Paul Williams says he will only have about two or three fights left in his career after Saturday night’s Showtime-televised junior middleweight bout with Japan’s Nobuhiro Ishida, whose 6-foot-1 stature nearly mirrors that of his own.
And when it is time to hang up the gloves, Williams said he will be content with his boxing resume, secure financially, and have “no regrets” as he goes hunting and fishing in retirement.
“I won’t try to come back and stuff. I don’t think that I will miss boxing because I did what it takes, and I know that I’ve already given what it takes and that this is a sport about youth,” said Williams (40-2, 27 KOs) during an interview with RingTV.com last week at the Club One Gym in Millersville, Md., where the southpaw was training for Ishida (24-6-2, 9 KOs).
“When you get older and stuff, your reflexes slow down and your timing and you lose a lot of the instincts that you have when you first came out. When I first came out, I was like just turning 18 years old, and my body was faster on a lot of stuff. But now, I’m 30, so some of that has slowed down a little bit.”
Having suffered a sensational second-round knockout loss to RING middleweight champion Sergio Martinez in November 2010, followed by a disputed majority decision over Erislandy Lara that many ringsiders thought he lost, Williams is attempting to jump-start his career by vanquishing Ishida.
If he is successful, Williams and manager/trainer George Peterson would target a potential rematch with Martinez, if not bouts against marquee fighters such as Floyd Mayweather Jr., Manny Pacquiao, Miguel Cotto or even Saul “Canelo” Alvarez before walking off into the sunset.
RingTV.com: Being secure outside of the ring, what is your timetable for the remainder of your career and can you speculate on how long you will continue to fight?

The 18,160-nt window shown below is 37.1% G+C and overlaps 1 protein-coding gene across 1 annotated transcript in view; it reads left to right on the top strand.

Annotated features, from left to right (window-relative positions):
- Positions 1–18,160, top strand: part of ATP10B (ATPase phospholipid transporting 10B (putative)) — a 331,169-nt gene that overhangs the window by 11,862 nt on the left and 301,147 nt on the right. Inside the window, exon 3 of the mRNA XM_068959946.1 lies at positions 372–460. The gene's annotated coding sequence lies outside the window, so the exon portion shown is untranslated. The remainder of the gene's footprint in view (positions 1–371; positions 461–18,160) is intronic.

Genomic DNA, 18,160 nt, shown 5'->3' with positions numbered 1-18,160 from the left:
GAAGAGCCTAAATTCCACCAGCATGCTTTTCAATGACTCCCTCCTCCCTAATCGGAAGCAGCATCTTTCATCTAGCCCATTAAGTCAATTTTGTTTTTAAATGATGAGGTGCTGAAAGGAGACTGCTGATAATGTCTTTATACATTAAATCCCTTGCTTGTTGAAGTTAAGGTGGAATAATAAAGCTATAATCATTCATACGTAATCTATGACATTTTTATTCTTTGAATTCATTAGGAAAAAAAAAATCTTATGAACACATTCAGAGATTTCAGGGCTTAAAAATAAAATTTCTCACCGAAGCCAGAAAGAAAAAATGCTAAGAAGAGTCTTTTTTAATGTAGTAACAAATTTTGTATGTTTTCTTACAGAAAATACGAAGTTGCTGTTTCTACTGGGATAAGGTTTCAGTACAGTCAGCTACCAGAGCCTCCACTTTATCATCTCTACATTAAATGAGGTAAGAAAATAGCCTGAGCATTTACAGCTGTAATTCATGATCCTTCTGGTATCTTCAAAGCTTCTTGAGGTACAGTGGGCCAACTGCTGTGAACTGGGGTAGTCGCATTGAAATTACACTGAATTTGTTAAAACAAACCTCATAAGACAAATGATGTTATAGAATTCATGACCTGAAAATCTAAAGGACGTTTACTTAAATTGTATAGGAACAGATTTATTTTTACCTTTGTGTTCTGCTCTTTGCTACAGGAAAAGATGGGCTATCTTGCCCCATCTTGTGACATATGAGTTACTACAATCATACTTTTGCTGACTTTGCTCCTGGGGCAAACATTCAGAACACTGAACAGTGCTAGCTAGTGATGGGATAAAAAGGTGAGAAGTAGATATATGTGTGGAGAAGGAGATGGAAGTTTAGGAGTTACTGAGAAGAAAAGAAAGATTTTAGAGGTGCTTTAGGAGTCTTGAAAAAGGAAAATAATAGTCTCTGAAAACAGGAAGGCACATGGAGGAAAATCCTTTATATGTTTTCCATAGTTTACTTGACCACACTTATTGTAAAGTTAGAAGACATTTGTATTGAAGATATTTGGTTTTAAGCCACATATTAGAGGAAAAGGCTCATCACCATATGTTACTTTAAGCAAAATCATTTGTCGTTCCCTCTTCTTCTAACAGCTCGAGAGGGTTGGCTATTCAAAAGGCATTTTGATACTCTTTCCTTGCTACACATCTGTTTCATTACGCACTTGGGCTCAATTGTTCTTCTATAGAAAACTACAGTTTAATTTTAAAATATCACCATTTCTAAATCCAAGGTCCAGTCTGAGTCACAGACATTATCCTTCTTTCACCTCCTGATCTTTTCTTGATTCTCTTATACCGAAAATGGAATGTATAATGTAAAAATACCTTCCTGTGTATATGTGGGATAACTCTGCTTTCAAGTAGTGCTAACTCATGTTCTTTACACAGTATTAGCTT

We’ll be in training camp to be in the best shape that we can possibly be in because we don’t know who we’re going to fight. It’s like that for the last month or so before we fight that we don’t know who we’re going to fight.
Everybody else, when they come to camp, they already know who they’re going to fight and they can focus on that particular guy.
Me, I come to camp just training and trying to get into the best shape that I can possibly get in, because we don’t know.
RingTV.com: If you could line up your next three fights after Ishida, who would you fight?
PW: If I could make them fights, I would do a Pacquiao, a Mayweather and then a Martinez. But I already know that a Pacquiao or a Mayweather fight will never happen, so I would probably do a Chavez, Alvarez and Martinez.
RingTV.com: After having fought at welterweight, junior middleweight and middleweight, do you feel that you have an ideal or preferred weight that you’ve been the best at?
PW: I was the best at, I would probably say, 147 or maybe at 154, or basically all of them. But if I could pick and choose the weight that I would rather be at, I would go to heavyweight. [Laughs.]
RingTV.com: Who would you fight at heavyweight?
PW: It don’t matter, man.